Vol I, Issue 11  November 2005

Tradable Permits for Inland Waterways Final Report
NETS researchers Dr. Charles Plott and Dr. Joseph Cook of National Economic Research Associates have submitted a final report on tradable permits for locks on inland waterways. The researchers explored mechanisms for the inland waterway system that would allow individuals to reduce their overall transportation cost, reduce uncertainty associated with potential delays and place a dollar value on the benefits of reducing the duration of or eliminating critical delays.

Fact Sheet | Paper (pdf, 257 KB)

New Measures of Port Efficiency
In a recently-released draft paper, researchers Drs. Bruce Blonigen and Wesley Wilson of the University of Oregon, provide a new statistical method of understanding port efficiency measures using U.S. Census data on imports into U.S. ports. The study estimates a broader sample of countries and years and can be used to examine issues such as the evolution of port efficiencies over time and its effects on international trade flows and country-level growth.

Fact Sheet | Draft Paper (pdf, 308 KB)

NETS Researchers Present HSAM Animation Module at HMS2005
NETS researchers Keith Hofseth of IWR and Cory Rogers of CDM presented HSAM: An Interactive, Immersive Animation of Deep-Draft Maritime Traffic Simulations at HMS2005, the conference for Harbour, Maritime & Multimodal Logistics Modelling and Simulation, October 20-22.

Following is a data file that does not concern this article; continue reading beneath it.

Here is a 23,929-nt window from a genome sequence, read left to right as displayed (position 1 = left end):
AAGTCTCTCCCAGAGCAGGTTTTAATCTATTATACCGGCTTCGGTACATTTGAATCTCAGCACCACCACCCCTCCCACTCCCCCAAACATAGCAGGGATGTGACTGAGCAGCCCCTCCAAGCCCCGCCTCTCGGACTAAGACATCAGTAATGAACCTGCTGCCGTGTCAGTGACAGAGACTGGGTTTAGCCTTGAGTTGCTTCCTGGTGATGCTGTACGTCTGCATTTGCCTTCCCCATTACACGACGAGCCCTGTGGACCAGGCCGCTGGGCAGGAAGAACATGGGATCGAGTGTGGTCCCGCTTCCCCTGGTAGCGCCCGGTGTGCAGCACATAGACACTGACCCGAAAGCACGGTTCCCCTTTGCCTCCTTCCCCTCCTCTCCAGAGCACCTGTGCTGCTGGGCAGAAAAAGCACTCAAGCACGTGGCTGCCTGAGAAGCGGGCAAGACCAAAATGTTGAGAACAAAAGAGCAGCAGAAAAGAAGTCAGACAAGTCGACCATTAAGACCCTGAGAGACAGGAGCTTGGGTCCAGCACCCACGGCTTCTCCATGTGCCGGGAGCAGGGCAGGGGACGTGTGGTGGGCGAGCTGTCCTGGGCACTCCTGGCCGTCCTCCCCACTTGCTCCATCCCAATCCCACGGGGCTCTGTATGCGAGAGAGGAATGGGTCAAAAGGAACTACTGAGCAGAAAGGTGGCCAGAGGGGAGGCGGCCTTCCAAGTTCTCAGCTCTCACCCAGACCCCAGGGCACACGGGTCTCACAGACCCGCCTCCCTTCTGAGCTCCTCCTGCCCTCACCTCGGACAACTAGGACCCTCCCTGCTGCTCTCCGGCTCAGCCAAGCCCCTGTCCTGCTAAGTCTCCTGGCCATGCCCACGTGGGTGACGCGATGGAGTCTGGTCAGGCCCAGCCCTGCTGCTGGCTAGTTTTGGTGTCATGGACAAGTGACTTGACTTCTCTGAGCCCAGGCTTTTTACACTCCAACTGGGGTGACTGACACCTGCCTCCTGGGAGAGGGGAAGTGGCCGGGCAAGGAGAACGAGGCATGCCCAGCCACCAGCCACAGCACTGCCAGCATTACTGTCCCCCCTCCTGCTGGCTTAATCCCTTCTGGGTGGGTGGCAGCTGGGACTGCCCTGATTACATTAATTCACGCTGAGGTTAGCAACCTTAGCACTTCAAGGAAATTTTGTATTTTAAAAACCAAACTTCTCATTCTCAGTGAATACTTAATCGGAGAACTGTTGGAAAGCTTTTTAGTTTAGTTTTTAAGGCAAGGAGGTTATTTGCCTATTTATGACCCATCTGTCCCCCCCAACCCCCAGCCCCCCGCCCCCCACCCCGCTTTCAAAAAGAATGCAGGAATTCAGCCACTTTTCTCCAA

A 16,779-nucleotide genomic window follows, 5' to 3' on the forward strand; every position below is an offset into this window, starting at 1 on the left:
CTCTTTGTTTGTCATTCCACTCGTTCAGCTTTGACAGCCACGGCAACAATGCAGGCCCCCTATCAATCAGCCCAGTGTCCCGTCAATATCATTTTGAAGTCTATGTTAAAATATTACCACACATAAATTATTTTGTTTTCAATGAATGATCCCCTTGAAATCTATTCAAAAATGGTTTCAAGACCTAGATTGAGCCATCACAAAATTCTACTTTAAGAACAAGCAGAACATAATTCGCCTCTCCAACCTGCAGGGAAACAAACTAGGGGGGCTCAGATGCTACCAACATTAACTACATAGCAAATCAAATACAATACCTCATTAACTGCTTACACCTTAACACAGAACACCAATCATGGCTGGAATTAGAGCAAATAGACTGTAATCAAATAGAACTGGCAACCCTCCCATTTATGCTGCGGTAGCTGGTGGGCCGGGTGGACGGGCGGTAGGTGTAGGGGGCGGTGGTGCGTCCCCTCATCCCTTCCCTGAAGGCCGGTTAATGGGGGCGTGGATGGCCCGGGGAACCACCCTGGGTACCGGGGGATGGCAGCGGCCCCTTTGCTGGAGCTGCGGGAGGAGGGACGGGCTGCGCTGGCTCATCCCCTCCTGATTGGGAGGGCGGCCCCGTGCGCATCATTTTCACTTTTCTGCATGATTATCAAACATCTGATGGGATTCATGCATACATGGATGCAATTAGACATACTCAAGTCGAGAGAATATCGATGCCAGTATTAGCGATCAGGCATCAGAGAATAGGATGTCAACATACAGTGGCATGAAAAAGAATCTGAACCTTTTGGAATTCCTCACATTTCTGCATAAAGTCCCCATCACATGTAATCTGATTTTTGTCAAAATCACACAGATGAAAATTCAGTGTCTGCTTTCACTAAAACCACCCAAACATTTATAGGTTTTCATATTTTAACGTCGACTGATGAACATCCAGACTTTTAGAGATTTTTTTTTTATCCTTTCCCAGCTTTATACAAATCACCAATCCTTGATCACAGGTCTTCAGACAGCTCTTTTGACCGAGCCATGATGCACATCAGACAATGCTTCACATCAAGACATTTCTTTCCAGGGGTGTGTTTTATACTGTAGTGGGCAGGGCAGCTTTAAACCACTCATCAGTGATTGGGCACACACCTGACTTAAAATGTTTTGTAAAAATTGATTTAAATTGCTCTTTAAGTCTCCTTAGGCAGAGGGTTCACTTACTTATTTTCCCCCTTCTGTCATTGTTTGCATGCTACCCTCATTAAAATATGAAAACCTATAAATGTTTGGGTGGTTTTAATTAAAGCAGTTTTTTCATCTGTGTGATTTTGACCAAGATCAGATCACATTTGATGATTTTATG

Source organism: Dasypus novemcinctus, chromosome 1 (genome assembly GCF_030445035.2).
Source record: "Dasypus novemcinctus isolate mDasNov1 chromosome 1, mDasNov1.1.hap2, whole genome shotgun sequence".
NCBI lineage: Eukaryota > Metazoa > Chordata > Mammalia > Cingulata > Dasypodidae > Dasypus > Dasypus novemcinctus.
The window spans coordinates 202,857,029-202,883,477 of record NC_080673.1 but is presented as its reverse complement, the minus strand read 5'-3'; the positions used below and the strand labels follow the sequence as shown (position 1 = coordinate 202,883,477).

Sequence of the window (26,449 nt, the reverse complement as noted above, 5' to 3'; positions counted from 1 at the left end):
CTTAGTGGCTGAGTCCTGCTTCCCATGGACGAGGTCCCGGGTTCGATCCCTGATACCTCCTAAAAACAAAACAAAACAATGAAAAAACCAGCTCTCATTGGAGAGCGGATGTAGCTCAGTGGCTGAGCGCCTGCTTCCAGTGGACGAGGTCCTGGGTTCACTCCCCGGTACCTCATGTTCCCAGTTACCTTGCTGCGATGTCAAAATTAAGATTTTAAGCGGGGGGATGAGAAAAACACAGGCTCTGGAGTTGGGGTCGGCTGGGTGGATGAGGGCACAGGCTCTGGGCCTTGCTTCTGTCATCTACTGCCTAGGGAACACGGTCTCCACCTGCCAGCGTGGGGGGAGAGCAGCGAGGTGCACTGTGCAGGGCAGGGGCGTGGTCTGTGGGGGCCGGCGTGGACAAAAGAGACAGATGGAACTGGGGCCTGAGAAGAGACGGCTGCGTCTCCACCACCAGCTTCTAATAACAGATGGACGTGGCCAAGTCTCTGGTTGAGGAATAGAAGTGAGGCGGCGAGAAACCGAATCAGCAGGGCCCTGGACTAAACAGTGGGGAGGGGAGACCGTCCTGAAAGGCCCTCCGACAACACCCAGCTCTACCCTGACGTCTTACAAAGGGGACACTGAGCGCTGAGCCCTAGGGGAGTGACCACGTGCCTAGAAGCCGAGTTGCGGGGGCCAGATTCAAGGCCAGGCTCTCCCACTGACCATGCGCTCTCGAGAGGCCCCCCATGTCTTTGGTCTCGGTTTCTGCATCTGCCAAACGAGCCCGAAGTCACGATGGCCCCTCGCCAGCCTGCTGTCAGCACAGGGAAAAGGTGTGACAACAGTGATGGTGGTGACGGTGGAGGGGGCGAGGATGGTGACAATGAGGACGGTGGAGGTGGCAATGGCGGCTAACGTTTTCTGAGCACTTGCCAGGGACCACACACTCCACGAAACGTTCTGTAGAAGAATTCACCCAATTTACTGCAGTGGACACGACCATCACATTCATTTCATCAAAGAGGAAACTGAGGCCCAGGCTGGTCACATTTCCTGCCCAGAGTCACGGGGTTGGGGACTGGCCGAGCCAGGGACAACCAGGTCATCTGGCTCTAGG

HSAM is the HarborSym Animation Module, an interactive, immersive visualization of deep draft maritime traffic simulations developed by the U.S. Army Corps of Engineers. The program interfaces with HarborSym databases and provides a flexible and cost-effective solution for planning level analyses.

Paper (pdf, 337 KB) | Presentation (ppt, 2.5 MB)

Overview of the U.S. Inland Waterway System
In a new paper, students in the Department of Economics at the University of Oregon, under the supervision of Dr. Wesley Wilson, present an overview of the U.S. waterway system that includes a detailed look at the Mississippi, the Ohio River Basin, the Gulf Intercoastal Waterway, and the Pacific Coast systems. Growth patterns are explored and commodities transported are analyzed and identified, with the data indicating that the primary commodity transported by the system as a whole is petroleum and petroleum products. The overview was authored by Chris Clark, Kevin Henrickson, and Paul Thoma.

Paper (pdf, 316 KB)

Demand for Ohio River Shipments
Students at the University of Oregon and the University of Tennessee, under the supervision of Dr. Wesley Wilson, studied the behavior of shippers and their demand for waterway transportation on the Ohio River Waterway System. The study used survey data from a sample of 179 shippers, who provided information on how their quantities would respond to changes in transportation rates and transit times, to estimate a TOBIT model of annual shipments and commodities. The draft paper was authored by Nino Sitchinava, Mark Burton, and Wesley Wilson.

Paper (pdf, 613 KB)


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